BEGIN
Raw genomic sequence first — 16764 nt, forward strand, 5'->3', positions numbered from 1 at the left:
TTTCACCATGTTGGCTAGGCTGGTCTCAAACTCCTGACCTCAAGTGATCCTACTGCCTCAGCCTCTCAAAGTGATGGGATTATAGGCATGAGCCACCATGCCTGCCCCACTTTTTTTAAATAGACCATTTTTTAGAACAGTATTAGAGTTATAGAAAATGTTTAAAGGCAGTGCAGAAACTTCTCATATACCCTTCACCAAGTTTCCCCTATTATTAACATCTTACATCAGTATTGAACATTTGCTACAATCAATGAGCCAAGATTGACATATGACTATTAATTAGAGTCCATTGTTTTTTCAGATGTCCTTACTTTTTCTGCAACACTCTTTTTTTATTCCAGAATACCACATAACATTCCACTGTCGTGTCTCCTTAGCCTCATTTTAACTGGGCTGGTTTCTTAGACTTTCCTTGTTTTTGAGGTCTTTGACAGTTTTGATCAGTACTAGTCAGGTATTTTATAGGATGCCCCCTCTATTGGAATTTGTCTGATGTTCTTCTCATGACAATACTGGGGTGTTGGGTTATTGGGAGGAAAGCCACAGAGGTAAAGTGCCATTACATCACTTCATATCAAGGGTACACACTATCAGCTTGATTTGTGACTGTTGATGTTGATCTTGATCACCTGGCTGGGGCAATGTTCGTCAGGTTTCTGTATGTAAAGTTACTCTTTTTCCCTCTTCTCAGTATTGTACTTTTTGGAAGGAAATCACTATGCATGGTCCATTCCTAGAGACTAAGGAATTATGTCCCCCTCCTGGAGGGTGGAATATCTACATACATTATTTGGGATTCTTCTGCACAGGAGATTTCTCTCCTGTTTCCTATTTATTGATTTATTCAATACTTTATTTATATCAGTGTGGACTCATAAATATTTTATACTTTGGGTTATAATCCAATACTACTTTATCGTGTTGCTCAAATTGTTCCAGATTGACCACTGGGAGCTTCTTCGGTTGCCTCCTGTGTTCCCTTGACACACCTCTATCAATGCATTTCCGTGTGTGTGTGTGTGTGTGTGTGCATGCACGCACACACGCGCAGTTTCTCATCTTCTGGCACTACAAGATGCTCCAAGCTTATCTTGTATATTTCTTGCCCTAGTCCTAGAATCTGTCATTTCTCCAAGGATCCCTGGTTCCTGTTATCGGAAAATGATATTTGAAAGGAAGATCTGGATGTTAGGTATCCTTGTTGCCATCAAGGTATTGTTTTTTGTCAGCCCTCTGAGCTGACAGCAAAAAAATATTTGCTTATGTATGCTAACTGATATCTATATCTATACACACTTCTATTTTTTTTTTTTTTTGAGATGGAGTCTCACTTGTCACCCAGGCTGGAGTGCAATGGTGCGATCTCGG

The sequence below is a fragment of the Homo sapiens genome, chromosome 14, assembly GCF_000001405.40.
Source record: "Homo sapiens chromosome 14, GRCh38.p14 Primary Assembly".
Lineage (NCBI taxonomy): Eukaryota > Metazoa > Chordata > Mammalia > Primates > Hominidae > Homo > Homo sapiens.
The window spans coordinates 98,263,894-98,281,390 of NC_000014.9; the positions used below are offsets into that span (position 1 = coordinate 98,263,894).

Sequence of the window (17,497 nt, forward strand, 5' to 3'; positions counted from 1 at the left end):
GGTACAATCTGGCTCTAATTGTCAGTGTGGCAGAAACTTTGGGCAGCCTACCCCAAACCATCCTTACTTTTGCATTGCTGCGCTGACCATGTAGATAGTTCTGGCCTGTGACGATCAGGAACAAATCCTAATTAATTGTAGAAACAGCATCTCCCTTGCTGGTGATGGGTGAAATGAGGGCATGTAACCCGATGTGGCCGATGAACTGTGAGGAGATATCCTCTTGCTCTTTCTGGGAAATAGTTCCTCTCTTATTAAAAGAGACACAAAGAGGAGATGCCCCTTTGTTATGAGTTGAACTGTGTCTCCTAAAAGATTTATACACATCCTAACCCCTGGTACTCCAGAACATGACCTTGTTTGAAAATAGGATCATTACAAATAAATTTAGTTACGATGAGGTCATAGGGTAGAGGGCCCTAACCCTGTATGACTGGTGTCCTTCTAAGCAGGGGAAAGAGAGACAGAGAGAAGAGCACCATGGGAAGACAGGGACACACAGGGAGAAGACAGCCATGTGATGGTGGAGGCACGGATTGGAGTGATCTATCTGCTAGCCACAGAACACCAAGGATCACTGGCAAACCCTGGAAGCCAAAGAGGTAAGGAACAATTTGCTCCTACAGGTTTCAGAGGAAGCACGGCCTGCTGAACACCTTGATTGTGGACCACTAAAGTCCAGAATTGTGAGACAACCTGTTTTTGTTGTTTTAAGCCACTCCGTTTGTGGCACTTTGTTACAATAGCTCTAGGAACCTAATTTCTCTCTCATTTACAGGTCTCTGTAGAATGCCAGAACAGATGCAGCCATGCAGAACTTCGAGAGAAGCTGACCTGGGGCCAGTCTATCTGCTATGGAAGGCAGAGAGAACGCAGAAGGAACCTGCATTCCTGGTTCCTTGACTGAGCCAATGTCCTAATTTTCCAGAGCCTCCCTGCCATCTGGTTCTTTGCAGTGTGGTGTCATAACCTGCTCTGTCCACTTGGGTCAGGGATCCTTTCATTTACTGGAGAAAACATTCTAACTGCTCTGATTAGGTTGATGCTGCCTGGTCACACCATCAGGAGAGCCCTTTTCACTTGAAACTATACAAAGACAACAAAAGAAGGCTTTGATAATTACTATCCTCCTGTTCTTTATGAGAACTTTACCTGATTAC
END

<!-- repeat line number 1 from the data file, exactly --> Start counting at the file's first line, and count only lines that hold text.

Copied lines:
Raw genomic sequence first — 16764 nt, forward strand, 5'->3', positions numbered from 1 at the left: